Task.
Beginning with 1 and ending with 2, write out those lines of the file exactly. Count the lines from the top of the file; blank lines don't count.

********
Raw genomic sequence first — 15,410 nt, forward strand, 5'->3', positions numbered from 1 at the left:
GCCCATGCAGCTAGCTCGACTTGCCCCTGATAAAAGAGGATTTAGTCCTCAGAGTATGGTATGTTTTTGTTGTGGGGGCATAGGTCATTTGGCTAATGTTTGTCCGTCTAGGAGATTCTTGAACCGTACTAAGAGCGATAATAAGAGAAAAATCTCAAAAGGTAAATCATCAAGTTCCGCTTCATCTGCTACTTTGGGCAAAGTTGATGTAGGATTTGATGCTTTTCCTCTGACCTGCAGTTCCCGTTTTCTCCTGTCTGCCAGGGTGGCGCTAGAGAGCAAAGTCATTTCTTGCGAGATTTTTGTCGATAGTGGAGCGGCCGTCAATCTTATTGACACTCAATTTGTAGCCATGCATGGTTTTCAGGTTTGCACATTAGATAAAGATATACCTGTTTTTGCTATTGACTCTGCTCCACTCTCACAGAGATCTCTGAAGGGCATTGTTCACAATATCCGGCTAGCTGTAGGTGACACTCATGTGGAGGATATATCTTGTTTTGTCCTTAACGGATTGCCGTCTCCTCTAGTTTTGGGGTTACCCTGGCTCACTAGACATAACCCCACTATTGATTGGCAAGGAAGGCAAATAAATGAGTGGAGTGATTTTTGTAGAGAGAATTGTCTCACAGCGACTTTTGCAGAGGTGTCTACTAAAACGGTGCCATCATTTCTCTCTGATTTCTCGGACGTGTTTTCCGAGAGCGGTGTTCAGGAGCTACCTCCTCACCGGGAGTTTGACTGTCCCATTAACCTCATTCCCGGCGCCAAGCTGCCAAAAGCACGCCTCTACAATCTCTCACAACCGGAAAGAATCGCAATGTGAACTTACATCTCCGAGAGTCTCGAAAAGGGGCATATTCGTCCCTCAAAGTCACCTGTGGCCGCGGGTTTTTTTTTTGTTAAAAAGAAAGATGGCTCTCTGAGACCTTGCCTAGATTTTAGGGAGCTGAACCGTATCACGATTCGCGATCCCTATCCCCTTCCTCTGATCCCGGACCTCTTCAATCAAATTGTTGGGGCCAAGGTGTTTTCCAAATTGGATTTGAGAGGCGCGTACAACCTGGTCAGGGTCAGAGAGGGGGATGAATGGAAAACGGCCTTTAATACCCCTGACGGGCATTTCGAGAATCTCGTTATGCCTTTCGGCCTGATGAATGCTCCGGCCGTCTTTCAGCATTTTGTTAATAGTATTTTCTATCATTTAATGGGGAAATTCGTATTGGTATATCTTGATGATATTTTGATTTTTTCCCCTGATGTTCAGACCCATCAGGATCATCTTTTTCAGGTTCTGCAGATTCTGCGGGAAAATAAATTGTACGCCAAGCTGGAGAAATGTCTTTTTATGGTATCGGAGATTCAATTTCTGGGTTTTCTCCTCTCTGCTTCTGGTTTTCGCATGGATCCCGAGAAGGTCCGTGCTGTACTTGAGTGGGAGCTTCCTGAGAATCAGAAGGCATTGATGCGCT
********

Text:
Raw genomic sequence first — 15,410 nt, forward strand, 5'->3', positions numbered from 1 at the left:
GCCCATGCAGCTAGCTCGACTTGCCCCTGATAAAAGAGGATTTAGTCCTCAGAGTATGGTATGTTTTTGTTGTGGGGGCATAGGTCATTTGGCTAATGTTTGTCCGTCTAGGAGATTCTTGAACCGTACTAAGAGCGATAATAAGAGAAAAATCTCAAAAGGTAAATCATCAAGTTCCGCTTCATCTGCTACTTTGGGCAAAGTTGATGTAGGATTTGATGCTTTTCCTCTGACCTGCAGTTCCCGTTTTCTCCTGTCTGCCAGGGTGGCGCTAGAGAGCAAAGTCATTTCTTGCGAGATTTTTGTCGATAGTGGAGCGGCCGTCAATCTTATTGACACTCAATTTGTAGCCATGCATGGTTTTCAGGTTTGCACATTAGATAAAGATATACCTGTTTTTGCTATTGACTCTGCTCCACTCTCACAGAGATCTCTGAAGGGCATTGTTCACAATATCCGGCTAGCTGTAGGTGACACTCATGTGGAGGATATATCTTGTTTTGTCCTTAACGGATTGCCGTCTCCTCTAGTTTTGGGGTTACCCTGGCTCACTAGACATAACCCCACTATTGATTGGCAAGGAAGGCAAATAAATGAGTGGAGTGATTTTTGTAGAGAGAATTGTCTCACAGCGACTTTTGCAGAGGTGTCTACTAAAACGGTGCCATCATTTCTCTCTGATTTCTCGGACGTGTTTTCCGAGAGCGGTGTTCAGGAGCTACCTCCTCACCGGGAGTTTGACTGTCCCATTAACCTCATTCCCGGCGCCAAGCTGCCAAAAGCACGCCTCTACAATCTCTCACAACCGGAAAGAATCGCAATGTGAACTTACATCTCCGAGAGTCTCGAAAAGGGGCATATTCGTCCCTCAAAGTCACCTGTGGCCGCGGGTTTTTTTTTTGTTAAAAAGAAAGATGGCTCTCTGAGACCTTGCCTAGATTTTAGGGAGCTGAACCGTATCACGATTCGCGATCCCTATCCCCTTCCTCTGATCCCGGACCTCTTCAATCAAATTGTTGGGGCCAAGGTGTTTTCCAAATTGGATTTGAGAGGCGCGTACAACCTGGTCAGGGTCAGAGAGGGGGATGAATGGAAAACGGCCTTTAATACCCCTGACGGGCATTTCGAGAATCTCGTTATGCCTTTCGGCCTGATGAATGCTCCGGCCGTCTTTCAGCATTTTGTTAATAGTATTTTCTATCATTTAATGGGGAAATTCGTATTGGTATATCTTGATGATATTTTGATTTTTTCCCCTGATGTTCAGACCCATCAGGATCATCTTTTTCAGGTTCTGCAGATTCTGCGGGAAAATAAATTGTACGCCAAGCTGGAGAAATGTCTTTTTATGGTATCGGAGATTCAATTTCTGGGTTTTCTCCTCTCTGCTTCTGGTTTTCGCATGGATCCCGAGAAGGTCCGTGCTGTACTTGAGTGGGAGCTTCCTGAGAATCAGAAGGCATTGATGCGCT